MOULTON, Ala. — Sgt. Matthias Letson is a Vietnam War veteran from Moulton. In honor of Veterans Day, FOX54 News tells his story about the hardships of war and the life he built after his return.
"I didn't approve of the war and I got my first draft notice when I was 18, still in high school. But I got a deferment and I put it off 'til I was 20. I got drafted on the first day of July in 1970, went to boot camp at Fort Knox, Kentucky, for eight weeks, from there to Fort Polk, Louisiana, for another eight weeks. First day of December '70, I was in Vietnam."
Sgt. Matthias Letson is a U.S. Army veteran of the Vietnam War. "I hated to go. But at the same time, you know, I felt pride in my country and I felt that I needed go since, you know, I was drafted."
By the age of 20, he was on his way to basic training. "I got drafted here in Moulton, there, right around the courthouse and from Moulton we went to Huntsville to catch a plane and while went to Atlanta, Georgia, to catch a plane back to Louisville, Kentucky."
Letson's boot camp was first in Fort Knox, Kentucky, then Fort Polk, Louisiana. "It wasn't something that I couldn't handle but at the same time it wasn't easy."
After that, his tour of duty began.
"Before we were into Vietnam, they had all the lights turned out and as we were going into Bien Hoa, you see firefights going on all around from a distance. And when we got off the plane, we got on the bus and they had chicken wire around the windows, to keep the grenades from coming in. So you know I was scared. It was about 9:00 at night and it was hot, humid, and the stench was something else and it is something that you never got used to."
Letson was participating in active ground combat and serving in the Delta. "I had to go into tunnels and spider holes to check out for VC. And that was scary, you know…go in with a flashlight and pistol and it's you know, it was traumatic."
He says there's one memory on Chu Lai mountain he can never forget.
“Our allies Army Republic of Vietnam (ARVN), was trying to go up the mountain and they were under heavy fire, we (Americans) had three helicopters with four men crews each that were in the fight also. Our platoon was listening to the fight on the radio, we knew it was bad and we also knew we were headed into it. We were dropped on top of the mountain to come in behind the enemy, luckily we didn’t run into the enemy but we blew their bunkers as we were going down the mountain. My platoon never made contact with the enemy. We never knew what happened to them. Have read stories since then that they had tunnels that went all through the mountains. On the way down there was the three helicopters that had bend shot down. That’s 12 American’s killed and 60 ARVN’s that were trying to go up the mountain killed. The mountain looked like a F5 tornado had hit it. That whole day we were carrying bodies down the mountain. That is a scene you can never ever forget!"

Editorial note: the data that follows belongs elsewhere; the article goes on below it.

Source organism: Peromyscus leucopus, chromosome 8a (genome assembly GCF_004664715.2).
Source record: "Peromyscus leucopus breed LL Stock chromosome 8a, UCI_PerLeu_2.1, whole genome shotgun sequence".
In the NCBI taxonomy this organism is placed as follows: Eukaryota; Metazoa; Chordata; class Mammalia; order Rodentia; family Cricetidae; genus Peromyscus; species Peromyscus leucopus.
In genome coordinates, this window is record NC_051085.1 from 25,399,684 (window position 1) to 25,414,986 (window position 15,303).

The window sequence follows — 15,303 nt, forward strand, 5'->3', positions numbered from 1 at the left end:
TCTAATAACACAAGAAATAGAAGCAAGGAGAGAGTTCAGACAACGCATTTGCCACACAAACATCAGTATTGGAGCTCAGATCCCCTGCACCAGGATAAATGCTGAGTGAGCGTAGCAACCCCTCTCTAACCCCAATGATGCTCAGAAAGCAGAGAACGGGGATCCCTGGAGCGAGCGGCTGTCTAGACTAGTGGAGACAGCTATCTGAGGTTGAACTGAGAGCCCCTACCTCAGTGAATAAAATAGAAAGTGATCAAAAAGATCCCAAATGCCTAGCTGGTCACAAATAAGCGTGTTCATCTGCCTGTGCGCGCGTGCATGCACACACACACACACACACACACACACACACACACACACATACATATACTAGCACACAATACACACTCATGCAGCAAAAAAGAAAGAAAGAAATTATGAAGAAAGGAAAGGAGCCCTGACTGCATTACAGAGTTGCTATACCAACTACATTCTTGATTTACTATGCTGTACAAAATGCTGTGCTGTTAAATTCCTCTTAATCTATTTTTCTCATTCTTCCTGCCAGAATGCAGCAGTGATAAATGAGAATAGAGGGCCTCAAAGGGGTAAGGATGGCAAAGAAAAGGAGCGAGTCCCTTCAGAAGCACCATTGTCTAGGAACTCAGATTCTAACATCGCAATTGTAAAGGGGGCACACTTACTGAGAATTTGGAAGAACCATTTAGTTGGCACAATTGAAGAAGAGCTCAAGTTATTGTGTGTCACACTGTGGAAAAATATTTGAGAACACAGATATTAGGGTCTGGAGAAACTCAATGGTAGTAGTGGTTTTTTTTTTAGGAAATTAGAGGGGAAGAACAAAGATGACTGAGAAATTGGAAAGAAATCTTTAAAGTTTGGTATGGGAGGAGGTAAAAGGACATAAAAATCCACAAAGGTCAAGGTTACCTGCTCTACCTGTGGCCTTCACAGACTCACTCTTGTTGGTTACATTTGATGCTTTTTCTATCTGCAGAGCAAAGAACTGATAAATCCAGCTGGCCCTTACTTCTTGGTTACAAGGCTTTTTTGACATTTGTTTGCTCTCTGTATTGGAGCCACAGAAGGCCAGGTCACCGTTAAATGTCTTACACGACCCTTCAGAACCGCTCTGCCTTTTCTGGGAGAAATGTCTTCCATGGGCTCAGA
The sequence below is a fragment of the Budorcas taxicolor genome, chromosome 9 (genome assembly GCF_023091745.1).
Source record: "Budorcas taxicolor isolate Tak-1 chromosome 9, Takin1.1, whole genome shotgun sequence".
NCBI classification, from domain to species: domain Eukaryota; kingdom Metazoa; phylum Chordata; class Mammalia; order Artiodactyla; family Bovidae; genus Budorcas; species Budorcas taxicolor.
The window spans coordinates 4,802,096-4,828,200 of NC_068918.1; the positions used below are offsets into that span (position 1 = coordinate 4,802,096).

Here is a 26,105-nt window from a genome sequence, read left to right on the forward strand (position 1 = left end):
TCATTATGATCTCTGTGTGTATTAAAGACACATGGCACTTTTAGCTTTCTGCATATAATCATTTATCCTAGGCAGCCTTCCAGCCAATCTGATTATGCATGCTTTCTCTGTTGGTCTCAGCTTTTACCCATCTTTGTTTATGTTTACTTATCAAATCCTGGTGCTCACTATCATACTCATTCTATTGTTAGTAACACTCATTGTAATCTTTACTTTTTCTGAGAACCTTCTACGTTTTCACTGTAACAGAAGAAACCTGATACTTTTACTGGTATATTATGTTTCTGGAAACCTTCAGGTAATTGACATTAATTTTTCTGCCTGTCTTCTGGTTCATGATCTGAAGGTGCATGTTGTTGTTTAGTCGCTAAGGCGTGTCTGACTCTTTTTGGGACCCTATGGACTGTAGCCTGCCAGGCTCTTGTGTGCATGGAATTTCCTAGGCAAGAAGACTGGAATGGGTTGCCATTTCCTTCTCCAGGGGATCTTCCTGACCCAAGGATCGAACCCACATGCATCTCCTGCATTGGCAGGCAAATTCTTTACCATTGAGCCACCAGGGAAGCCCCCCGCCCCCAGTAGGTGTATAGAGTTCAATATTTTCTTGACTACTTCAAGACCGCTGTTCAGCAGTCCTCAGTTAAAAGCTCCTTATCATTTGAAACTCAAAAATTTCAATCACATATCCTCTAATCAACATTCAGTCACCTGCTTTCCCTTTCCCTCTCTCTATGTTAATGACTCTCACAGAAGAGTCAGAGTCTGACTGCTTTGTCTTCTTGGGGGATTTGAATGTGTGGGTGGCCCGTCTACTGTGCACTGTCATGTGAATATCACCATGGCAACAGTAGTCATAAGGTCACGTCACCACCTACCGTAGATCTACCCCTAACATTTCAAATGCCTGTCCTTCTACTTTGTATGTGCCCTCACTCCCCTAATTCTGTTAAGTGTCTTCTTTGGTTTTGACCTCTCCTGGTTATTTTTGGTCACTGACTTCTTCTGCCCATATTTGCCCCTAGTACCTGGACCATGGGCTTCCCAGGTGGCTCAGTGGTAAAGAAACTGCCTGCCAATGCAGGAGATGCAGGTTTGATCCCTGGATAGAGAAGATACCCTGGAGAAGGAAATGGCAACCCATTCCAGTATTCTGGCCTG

Letson spent about a year out there and as most soldiers of war receive a celebrated homecoming, him and other soldiers of the Vietnam War were met with scorn
"We had to be escorted out of the airport because we would have been spit on or called baby killers."
Transitioning back to civilian life was difficult for him. "Even my mother was scared of me when I first came home because of all the stories she had heard and read, she was scared of me and it hurt."
And Letson didn't feel like there were resources available to help him after his arrival home. But he prides his high school sweetheart of 50 years for saving him.
"I come home in December of '71 and I got married in February of '72, and it had to be hard on her because at that time I was bad to drink, but she stuck by me and thank god I don't drink, don't smoke anymore… So I have to give her credit for all that. There was a time or two that I'd wake up with nightmares and whatever and she had to calm me down, she took care of me."
Since then, his family has grown, with three children and 10 grandchildren.
Letson's son served in the air force for 20 years and his grandson is currently serving in the air force.
"I believe they were honoring me."
It took him several years before joining any organizations, like American Legion Post 25.
And when asked if he's happy with his life now, he responded, "yeah, and these organizations keep me going too. They sort of understand what I went through and I understand what they went through."
Letson was recently greeted by another veteran with a 'welcome home,' an affirmation he longed for, the day he returned from war.
"We're welcoming each other home, although it's been 50 years."